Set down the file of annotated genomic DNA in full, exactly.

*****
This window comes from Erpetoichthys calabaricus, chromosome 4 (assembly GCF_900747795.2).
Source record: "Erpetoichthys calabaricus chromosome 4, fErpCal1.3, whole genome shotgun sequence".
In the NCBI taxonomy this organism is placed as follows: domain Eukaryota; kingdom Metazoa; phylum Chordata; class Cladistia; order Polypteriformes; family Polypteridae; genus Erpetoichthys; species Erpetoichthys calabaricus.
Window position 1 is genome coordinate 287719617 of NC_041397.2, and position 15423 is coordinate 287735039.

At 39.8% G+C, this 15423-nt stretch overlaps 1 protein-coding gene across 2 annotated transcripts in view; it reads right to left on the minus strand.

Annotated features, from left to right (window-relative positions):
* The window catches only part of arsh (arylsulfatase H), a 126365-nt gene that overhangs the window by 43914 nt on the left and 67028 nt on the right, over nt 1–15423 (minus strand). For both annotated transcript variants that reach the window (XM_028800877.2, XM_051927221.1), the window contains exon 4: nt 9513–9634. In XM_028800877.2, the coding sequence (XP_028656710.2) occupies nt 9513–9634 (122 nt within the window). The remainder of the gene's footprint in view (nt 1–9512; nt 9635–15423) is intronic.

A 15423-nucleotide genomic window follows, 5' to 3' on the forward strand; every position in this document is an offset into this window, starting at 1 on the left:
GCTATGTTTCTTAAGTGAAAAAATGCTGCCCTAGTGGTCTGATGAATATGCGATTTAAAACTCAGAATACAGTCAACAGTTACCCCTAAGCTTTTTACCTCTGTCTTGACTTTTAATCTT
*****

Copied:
This window comes from Erpetoichthys calabaricus, chromosome 4 (assembly GCF_900747795.2).
Source record: "Erpetoichthys calabaricus chromosome 4, fErpCal1.3, whole genome shotgun sequence".
In the NCBI taxonomy this organism is placed as follows: domain Eukaryota; kingdom Metazoa; phylum Chordata; class Cladistia; order Polypteriformes; family Polypteridae; genus Erpetoichthys; species Erpetoichthys calabaricus.
Window position 1 is genome coordinate 287719617 of NC_041397.2, and position 15423 is coordinate 287735039.

At 39.8% G+C, this 15423-nt stretch overlaps 1 protein-coding gene across 2 annotated transcripts in view; it reads right to left on the minus strand.

Annotated features, from left to right (window-relative positions):
* The window catches only part of arsh (arylsulfatase H), a 126365-nt gene that overhangs the window by 43914 nt on the left and 67028 nt on the right, over nt 1–15423 (minus strand). For both annotated transcript variants that reach the window (XM_028800877.2, XM_051927221.1), the window contains exon 4: nt 9513–9634. In XM_028800877.2, the coding sequence (XP_028656710.2) occupies nt 9513–9634 (122 nt within the window). The remainder of the gene's footprint in view (nt 1–9512; nt 9635–15423) is intronic.

A 15423-nucleotide genomic window follows, 5' to 3' on the forward strand; every position in this document is an offset into this window, starting at 1 on the left:
GCTATGTTTCTTAAGTGAAAAAATGCTGCCCTAGTGGTCTGATGAATATGCGATTTAAAACTCAGAATACAGTCAACAGTTACCCCTAAGCTTTTTACCTCTGTCTTGACTTTTAATCTT